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[305] that no man who had recommended such a book as Helper's ought to be chosen Speaker, and insisting on discussing the contents and bearings of that book at leisure; whilst several Republican members, instead of reprehending this discreditable interruption of the proper business of the House, and demanding that the Clerk should proceed to call the roll for another attempt to elect a Speaker, rose to deprecate, and explain, and apologize, and insist that, if they had signed a recommendation of any such book, it was in total ignorance of its contents, which they utterly condemned and repudiated. Thus, amid great confusion, Mr. Clark carried the point he was aiming at; and the House, after one more refusal — Yeas 113; Nays 115--consented to adjourn at a little past two o'clock, without taking a second ballot for Speaker.

In the Senate, also, Slavery agitation was commenced from the Democratic side, even before that body had been fairly organized, by a resolve, introduced by Mr. Mason, of Virginia, calling for the most elaborate inquiry into the recent tragedy at Harper's Ferry, and requiring the Select Committee thereon to report “what legislation may, in their opinion, be necessary for the future preservation of the peace of the country,” etc.; and hereupon the Senate plunged into a discussion, which lasted several days.

Mr. Clark, in like manner, resumed his dissertation on Helper immediately on the assembling of the House next morning, having all manner of documents read from the Clerk's desk; and spinning out his remarks to the utmost length. When he had, closed, Mr. John A. Gilmer,1 of N. C., moved a substitute, condemning all attempts at renewing Slavery agitation; whereupon Mr. Washburne, of Ill., moved that the whole subject be laid on the table, which was defeated by a tie vote: Yeas 116; Nays 116: and the debate went on, simultaneously with that on John Brown and his doings in the Senate. A second ballot for Speaker was not obtained until the close of the third day's proceedings, when Mr. Sherman received 107 votes; Mr. Bocock 88; Mr. Gilmer 22; and there were 14 scattering. And still the two Houses continued to debate John Brown and Helper, by way of discouraging Slavery agitation, interspersed with readings of the choicest and spiciest extracts from Helper, and occasional ballots for Speaker--Mr. Sherman's vote rising to 112, while 116 were necessary for a choice. The total vote was diminished, after a few days, as members paired off and left Washington; but Mr. Sherman continued to lack from three to five of an election; until finally, after eight weeks had been thus spent, he peremptorily declined; and Mr. William Pennington--ex-Governor of New Jersey, and now, for the first time, a member of the House — was presented in his stead. Mr. Bocock was also withdrawn, and the entire pro-Slavery strength concentrated, so far as possible, on Mr. Wm. N. H. Smith, “American,” of N. C. The next (fortieth) ballot gave Pennington 115; Smith 113; John G. Davis, anti-Lecompton Dem., of Ind., 2; and there were 4 scattering: necessary to a choice 118. Finally, on the forty-fourth ballot,2 Mr. Smith's name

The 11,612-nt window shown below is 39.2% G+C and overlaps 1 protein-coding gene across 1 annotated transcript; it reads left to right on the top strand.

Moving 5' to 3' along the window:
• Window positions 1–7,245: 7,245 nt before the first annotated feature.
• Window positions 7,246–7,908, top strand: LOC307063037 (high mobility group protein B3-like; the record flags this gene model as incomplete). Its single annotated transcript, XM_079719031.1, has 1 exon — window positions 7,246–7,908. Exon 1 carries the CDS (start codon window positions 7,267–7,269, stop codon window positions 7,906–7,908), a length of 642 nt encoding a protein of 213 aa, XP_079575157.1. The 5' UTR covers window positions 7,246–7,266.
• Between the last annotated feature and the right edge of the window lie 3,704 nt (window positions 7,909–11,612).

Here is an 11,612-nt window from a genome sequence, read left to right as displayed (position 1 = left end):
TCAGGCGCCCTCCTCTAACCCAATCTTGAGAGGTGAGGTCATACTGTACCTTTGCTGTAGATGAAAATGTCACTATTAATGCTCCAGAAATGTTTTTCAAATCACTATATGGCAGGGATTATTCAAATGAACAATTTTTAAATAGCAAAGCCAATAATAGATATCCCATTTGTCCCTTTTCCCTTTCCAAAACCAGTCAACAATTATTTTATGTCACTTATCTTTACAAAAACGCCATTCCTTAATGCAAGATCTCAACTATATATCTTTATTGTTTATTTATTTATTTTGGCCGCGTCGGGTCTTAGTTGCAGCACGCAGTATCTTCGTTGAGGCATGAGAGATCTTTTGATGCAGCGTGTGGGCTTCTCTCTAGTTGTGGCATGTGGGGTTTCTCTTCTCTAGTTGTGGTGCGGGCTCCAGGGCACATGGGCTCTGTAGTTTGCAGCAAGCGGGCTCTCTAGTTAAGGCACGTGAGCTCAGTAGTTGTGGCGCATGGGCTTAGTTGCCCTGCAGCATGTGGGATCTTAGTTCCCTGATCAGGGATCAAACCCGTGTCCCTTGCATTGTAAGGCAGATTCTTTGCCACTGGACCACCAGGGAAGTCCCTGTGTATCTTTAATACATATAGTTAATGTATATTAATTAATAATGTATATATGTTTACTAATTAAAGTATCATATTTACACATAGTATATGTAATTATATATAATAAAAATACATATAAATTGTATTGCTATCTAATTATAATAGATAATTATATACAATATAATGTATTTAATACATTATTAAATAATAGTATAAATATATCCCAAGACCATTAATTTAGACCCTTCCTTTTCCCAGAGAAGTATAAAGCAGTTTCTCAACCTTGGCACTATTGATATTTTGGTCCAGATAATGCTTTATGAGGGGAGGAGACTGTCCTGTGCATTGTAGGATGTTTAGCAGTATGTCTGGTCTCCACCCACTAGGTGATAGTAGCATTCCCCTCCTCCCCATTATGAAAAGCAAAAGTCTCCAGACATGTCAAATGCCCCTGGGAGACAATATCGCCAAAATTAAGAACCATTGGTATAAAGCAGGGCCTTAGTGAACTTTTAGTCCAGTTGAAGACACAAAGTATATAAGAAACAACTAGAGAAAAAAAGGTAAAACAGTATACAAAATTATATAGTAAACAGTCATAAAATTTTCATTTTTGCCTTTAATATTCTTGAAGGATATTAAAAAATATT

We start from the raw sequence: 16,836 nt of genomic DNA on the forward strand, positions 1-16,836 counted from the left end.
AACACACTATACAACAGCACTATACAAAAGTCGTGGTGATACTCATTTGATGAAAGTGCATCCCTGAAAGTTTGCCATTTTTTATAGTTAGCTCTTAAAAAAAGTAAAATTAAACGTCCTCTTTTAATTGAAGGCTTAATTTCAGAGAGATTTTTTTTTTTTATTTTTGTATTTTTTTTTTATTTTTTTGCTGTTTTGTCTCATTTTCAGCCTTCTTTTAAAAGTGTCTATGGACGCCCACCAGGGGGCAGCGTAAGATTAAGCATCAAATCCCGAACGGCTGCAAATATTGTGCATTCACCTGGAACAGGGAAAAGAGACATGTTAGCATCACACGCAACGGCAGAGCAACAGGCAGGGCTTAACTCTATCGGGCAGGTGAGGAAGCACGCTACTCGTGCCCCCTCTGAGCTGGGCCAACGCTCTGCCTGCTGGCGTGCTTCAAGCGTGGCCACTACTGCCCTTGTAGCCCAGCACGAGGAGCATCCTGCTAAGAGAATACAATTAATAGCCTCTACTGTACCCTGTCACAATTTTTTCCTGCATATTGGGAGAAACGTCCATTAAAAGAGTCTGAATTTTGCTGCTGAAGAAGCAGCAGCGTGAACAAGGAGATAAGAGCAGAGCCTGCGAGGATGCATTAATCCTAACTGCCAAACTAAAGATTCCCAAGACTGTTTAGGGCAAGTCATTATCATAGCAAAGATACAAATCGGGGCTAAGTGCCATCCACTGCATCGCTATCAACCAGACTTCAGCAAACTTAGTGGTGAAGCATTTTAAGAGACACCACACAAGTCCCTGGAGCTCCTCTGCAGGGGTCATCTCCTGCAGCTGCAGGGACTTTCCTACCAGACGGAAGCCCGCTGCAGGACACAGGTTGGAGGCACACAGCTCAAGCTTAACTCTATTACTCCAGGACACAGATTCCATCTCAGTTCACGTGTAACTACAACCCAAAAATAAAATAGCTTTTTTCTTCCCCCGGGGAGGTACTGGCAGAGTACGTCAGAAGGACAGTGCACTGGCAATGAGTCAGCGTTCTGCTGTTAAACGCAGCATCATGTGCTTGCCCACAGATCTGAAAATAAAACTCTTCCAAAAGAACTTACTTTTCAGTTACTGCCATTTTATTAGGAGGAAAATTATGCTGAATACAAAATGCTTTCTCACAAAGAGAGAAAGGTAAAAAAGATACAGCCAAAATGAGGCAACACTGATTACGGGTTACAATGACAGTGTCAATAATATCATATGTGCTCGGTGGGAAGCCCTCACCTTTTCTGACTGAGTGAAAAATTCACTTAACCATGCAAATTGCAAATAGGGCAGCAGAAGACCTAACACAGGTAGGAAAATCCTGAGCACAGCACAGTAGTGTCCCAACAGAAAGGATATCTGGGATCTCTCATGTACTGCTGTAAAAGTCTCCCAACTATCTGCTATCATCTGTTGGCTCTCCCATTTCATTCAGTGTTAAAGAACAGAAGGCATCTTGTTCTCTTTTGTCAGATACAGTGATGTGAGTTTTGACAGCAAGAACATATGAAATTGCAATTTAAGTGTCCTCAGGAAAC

1 “American.”

2 February 1, 1860.

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